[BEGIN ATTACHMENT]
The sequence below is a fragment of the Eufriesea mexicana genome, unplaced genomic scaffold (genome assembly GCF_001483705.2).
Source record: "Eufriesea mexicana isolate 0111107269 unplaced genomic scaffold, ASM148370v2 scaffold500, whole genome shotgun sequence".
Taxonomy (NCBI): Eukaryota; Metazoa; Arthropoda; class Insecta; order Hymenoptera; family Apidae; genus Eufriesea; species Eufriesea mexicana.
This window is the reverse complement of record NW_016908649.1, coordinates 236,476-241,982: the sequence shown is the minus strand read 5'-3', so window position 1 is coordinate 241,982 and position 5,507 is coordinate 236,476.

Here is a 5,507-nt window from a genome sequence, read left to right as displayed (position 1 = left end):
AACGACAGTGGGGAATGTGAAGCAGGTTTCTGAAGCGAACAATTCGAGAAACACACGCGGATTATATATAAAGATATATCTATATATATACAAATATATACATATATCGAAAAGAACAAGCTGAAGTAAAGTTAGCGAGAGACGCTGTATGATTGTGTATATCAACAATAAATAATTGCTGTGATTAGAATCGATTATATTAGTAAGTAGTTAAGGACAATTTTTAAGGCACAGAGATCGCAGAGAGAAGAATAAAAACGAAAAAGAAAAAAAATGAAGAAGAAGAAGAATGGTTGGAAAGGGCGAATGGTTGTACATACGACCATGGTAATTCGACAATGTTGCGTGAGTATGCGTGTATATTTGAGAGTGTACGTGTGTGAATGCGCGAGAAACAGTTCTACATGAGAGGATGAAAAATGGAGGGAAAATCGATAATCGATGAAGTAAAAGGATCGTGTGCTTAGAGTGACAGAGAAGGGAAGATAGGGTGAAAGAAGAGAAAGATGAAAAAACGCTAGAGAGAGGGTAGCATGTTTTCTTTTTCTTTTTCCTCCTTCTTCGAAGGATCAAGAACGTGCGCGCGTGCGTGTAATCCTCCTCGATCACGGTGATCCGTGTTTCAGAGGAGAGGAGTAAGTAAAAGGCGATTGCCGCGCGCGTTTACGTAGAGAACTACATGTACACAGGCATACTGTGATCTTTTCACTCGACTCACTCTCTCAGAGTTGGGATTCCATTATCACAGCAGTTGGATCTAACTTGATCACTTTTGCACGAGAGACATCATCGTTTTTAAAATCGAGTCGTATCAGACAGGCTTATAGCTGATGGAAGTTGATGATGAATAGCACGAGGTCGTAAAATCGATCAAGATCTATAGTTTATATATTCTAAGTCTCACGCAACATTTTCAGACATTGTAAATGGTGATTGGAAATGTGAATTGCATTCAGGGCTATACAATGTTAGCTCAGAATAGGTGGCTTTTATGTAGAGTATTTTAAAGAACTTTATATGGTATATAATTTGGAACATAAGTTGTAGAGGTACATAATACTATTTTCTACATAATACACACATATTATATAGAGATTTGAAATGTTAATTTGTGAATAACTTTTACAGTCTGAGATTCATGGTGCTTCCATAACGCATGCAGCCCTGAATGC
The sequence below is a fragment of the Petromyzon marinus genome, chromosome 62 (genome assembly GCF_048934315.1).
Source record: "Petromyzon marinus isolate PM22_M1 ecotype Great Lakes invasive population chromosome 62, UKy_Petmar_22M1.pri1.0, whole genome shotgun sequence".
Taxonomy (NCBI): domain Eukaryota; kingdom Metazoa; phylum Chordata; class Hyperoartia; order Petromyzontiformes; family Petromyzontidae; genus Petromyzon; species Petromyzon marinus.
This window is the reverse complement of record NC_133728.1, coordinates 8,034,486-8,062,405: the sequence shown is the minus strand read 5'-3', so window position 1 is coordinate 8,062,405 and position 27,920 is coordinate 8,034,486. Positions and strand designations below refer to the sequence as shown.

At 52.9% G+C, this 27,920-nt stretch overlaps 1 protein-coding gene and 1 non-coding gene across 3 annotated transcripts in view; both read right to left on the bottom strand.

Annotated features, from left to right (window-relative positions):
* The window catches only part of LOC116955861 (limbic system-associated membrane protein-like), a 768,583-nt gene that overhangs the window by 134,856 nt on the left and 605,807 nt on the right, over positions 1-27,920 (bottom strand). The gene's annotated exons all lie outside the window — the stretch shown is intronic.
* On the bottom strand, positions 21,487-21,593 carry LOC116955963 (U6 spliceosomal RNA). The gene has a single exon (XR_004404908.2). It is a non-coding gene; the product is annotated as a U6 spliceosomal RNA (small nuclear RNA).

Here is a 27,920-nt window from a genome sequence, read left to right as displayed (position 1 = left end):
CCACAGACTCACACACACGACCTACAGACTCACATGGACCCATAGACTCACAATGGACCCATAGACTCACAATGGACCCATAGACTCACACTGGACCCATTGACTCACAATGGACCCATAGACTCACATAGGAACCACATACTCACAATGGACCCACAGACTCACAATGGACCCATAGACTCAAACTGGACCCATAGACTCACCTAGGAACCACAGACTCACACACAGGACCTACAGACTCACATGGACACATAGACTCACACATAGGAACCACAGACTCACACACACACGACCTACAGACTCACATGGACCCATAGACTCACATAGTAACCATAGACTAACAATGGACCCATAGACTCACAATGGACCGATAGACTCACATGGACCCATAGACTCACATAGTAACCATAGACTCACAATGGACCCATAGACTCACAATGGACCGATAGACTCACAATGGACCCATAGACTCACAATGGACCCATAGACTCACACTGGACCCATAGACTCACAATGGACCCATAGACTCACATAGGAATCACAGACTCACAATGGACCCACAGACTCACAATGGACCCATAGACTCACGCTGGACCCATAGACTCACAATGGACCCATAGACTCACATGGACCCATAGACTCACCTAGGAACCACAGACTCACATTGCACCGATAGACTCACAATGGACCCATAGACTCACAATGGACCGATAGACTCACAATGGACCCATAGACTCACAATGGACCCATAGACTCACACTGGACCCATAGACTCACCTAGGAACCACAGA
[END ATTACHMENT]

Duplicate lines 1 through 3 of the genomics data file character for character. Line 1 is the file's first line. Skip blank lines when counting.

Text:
The sequence below is a fragment of the Eufriesea mexicana genome, unplaced genomic scaffold (genome assembly GCF_001483705.2).
Source record: "Eufriesea mexicana isolate 0111107269 unplaced genomic scaffold, ASM148370v2 scaffold500, whole genome shotgun sequence".
Taxonomy (NCBI): Eukaryota; Metazoa; Arthropoda; class Insecta; order Hymenoptera; family Apidae; genus Eufriesea; species Eufriesea mexicana.